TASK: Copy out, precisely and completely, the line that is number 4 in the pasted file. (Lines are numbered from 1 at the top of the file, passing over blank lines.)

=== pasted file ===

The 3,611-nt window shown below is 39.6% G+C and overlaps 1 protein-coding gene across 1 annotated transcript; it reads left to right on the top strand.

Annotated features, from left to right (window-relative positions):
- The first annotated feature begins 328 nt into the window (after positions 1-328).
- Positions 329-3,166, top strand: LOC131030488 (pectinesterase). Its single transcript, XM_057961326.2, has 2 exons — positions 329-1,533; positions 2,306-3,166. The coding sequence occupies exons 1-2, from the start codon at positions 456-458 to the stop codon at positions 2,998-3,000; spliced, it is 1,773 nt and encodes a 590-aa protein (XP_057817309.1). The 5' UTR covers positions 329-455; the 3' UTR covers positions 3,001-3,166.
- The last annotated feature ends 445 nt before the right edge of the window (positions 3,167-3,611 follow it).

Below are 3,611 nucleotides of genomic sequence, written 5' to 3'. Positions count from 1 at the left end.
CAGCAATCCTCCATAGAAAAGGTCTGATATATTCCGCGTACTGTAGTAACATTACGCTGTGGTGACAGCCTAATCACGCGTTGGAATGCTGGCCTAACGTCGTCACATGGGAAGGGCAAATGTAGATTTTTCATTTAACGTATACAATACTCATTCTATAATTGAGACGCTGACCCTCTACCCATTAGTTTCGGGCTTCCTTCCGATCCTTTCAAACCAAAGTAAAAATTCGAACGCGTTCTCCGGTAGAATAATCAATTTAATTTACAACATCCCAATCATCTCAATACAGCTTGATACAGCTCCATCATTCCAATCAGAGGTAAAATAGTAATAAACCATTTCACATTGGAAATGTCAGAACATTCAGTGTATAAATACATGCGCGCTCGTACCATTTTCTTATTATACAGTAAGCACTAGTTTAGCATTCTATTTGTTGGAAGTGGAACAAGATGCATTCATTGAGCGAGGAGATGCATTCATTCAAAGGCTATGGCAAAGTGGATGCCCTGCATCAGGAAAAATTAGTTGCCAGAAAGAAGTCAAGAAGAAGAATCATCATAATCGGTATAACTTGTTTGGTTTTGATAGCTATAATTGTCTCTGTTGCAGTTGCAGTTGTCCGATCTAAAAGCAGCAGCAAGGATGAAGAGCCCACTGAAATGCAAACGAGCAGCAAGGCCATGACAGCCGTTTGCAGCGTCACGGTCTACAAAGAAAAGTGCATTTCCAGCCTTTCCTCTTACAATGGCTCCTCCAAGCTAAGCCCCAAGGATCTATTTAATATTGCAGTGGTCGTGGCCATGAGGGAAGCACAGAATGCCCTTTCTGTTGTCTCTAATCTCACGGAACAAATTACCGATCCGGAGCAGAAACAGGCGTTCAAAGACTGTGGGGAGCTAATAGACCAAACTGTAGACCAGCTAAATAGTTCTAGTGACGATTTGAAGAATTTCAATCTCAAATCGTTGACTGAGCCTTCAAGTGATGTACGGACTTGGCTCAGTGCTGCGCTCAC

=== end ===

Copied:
- Positions 329-3,166, top strand: LOC131030488 (pectinesterase). Its single transcript, XM_057961326.2, has 2 exons — positions 329-1,533; positions 2,306-3,166. The coding sequence occupies exons 1-2, from the start codon at positions 456-458 to the stop codon at positions 2,998-3,000; spliced, it is 1,773 nt and encodes a 590-aa protein (XP_057817309.1). The 5' UTR covers positions 329-455; the 3' UTR covers positions 3,001-3,166.